Pigott said he always wanted to "fit in" and be popular in high school. One night, that led to drinking and marijuana with the "cool kids."
"One girl took out a joint and started passing it around, I was faced with the decision of whether or not I smoke that joint and be accepted as part of the crowd or say no and risk total rejection," said Pigott.
He said that decision led him down a path of doing drugs, dealing and ending up in jail. When his dealer bailed him out of jail, Pigott said he found himself in a hotel room and thought suicide was the answer.
"There were several times I felt God telling me, that he delivered me through the drugs, the alcohol and the attempted suicide," said Pigott.
He's been clean and sober for 29 years. Pigotta said the recent tragedy in Lamar County pushed him to finally move forward with his project to spread awareness about suicide, Forward Vision Ministry.
"The message that I'm trying to tell these kids, you don't have to do the drugs and alcohol. It's okay to be you, it's okay to be scared. It's okay to not know what to do and there are people around you that love you, people around you that really care," said Pigott.
Pigott hopes to share his story and message so some may find an answer.
"Every time though, the message that they tell me, every single time, is they need to know somebody cares, they need to know somebody understands and they need to know that there's hope," said Pigott. "That they can overcome whatever it is that they are going through."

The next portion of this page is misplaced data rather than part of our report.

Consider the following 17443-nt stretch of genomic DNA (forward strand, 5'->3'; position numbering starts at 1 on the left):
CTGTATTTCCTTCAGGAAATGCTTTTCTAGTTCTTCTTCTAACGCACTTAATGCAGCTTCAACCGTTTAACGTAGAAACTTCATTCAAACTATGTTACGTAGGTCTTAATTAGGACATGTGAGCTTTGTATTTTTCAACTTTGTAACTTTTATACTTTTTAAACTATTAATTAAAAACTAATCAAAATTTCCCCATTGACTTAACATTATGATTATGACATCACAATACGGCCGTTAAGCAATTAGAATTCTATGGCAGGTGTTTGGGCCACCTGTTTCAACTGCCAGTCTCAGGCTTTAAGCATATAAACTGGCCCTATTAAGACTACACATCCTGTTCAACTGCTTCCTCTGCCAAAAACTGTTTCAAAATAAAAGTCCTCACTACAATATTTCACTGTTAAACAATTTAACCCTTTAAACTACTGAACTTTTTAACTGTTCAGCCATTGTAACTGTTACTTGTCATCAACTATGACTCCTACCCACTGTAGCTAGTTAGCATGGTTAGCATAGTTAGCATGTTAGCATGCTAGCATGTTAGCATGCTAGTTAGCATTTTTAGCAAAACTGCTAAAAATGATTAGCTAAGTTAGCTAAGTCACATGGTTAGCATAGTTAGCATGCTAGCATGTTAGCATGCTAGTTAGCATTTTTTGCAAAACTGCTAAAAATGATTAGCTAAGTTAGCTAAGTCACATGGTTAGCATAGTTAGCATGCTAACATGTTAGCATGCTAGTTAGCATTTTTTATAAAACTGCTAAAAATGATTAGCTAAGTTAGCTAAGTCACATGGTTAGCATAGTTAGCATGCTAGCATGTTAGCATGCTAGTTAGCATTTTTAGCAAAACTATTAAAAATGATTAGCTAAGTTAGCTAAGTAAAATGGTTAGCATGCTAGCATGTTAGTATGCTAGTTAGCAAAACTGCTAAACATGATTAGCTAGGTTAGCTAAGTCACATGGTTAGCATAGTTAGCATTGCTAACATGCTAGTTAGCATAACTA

While every employee in the Lamar County School District has received training surrounding suicide awareness and prevention, Smith turned to the classroom for concerns. In the last few weeks, she met with her Superintendent's Advisory Board, made up of about 20 students.
"We have 'Tip Text,' which is an anonymous reporting mechanism and they told me very quickly we need to advertise it more, that more students will use it if they understood it," said Smith. "So I'm going to do exactly what they said, getting that out there so it can be used."
The texting service is monitored 24 hours a day, seven days a week. Smith said it is a simple way for students who may be concerned about others to get help. The district works with the Lamar County Sheriff's Office and Pine Grove in a time of need.
"We've been to homes at night, knocking on doors, because if they tell us the student is struggling, we are going to go to the home, no matter what time it is," said Smith.
The anonymous reporting may help clear the attitude, often negative, about those suffering from mental health issues or depression.
"The stigma is an obstacle for us to keep this conversation going," said Holford. "We need to have this conversation."
"There's tough conversations we have to have with our kids and unfortunately, this is now one of them," said Hudson.
According to the American Foundation for Suicide Prevention, 44,965 Americans die by suicide each year. On average, there are 123 suicides per day.
The Mississippi Department of Mental Health says four out of five people give warning signs, but many say you still may not see them.
- Changes from typical behaviors such as having problems at school or not wanting to go out with friends
- Personality & mood changes
- Having problems concentrating
- Losing interest in activities you enjoy
- Feeling rotten inside
- Changes in eating & sleeping
- Talking, writing or thinking about suicide
- Feeling hopeless, helpless and/or worthless
- Using or increasing use of drugs or alcohol
Helpful resources for suicide prevention:
National Suicide Prevention Lifeline: 1-800-273-TALK (8255)
Mississippi Department of Mental Health Helpline: 1-877-210-8513
Pine Grove Behavioral Health & Addiction Services: 601-288-CARE (2273)